China’s C919 Completes Maiden Flight

China’s C919 passenger aircraft dogged by long delays has finally completed its maiden flight. A major step for the Beijing government as it attempts to increase its profile for global aviation and boost at-home high-tech manufacturing.

Under an overcast sky, the aircraft with its C919 on its tail made touchdown at the international airport in Shanghai following a flight of 80 minutes. On hand to give the aircraft an enthusiastic cheer were thousands of aviation workers and dignitaries amongst others.

The jet symbolizes the ambitions China has to move into the world’s jet market that is estimated to be worth over $2 trillion during the upcoming two decades. It also backs up the government’s broader plan of Made in China 2025 to spur on products that are home made from robots to medicines.

The hope for China is to compete with U.S. based Boeing and Europe based Airbus as those two are far and away the leaders in sales, tech know-how and orders on the books.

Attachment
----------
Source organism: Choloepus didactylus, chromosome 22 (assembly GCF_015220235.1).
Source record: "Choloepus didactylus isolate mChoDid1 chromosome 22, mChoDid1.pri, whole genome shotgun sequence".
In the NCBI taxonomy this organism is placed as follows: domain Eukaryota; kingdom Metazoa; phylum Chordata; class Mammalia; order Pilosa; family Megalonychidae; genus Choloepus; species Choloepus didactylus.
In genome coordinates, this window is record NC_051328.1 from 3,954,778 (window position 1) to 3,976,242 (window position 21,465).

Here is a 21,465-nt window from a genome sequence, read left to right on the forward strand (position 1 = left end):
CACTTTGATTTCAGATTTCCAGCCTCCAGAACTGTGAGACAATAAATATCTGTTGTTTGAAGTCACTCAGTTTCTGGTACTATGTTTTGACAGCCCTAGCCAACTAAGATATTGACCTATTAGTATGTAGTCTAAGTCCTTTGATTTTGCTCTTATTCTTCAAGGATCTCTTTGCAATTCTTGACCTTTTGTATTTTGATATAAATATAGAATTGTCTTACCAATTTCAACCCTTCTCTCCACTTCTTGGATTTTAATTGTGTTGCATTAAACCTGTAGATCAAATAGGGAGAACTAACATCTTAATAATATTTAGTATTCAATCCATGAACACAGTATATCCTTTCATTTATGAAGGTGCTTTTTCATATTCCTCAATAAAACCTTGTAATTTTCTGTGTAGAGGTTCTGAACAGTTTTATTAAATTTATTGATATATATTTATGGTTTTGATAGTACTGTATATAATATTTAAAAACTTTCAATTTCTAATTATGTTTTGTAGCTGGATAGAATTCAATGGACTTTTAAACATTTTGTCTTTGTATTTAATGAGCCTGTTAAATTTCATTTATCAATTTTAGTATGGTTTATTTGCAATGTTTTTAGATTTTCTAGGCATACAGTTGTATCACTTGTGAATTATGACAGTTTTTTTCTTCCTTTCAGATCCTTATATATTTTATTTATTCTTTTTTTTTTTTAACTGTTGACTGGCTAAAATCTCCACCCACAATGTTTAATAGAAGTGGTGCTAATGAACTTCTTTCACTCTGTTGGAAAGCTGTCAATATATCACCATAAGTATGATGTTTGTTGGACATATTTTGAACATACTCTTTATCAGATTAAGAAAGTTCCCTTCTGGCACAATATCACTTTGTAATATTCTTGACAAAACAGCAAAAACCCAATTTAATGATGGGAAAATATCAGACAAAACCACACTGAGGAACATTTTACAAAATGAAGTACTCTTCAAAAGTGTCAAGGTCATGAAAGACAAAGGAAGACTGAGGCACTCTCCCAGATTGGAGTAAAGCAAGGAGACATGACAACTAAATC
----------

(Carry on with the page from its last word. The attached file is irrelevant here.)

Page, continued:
The test flight for the C919 was delayed a minimum of two times dating back to 2014 because of production issues. It might need to carry out tests for years to be certified in China along with Europe and the United States.

The C991 on Friday flew over the Yangtze River Delta and returned south on the China coast before landing in Shanghai.

State media released a statement that said the plane few at approximately 3,000 meters with speeds between 290 and 300 kilometers per hour or 180 to 186 miles per hour.

The plane had five pilots and engineers of which all wore jump suits that were bright orange. They were all given a round of applause upon disembarking. The plane will have a capacity of between 158 and 168 passengers but did not have seats installed on this flight.

A letter that the ministerial cabinet released was read following the landing of the aircraft that said the flight was successful and marked a big breakthrough and milestone for the passenger jet industry in China.

The C919 was manufactured by Commercial Aircraft Corporation of China which is state-owned. COMCA uses overseas technology received from firms such as Safran in France and Honeywell, General Electric, and United Technologies in the U.S.

China Eastern Airlines will be the first customer for the new aircraft, which COMAC has said has 570 orders across 23 clients.



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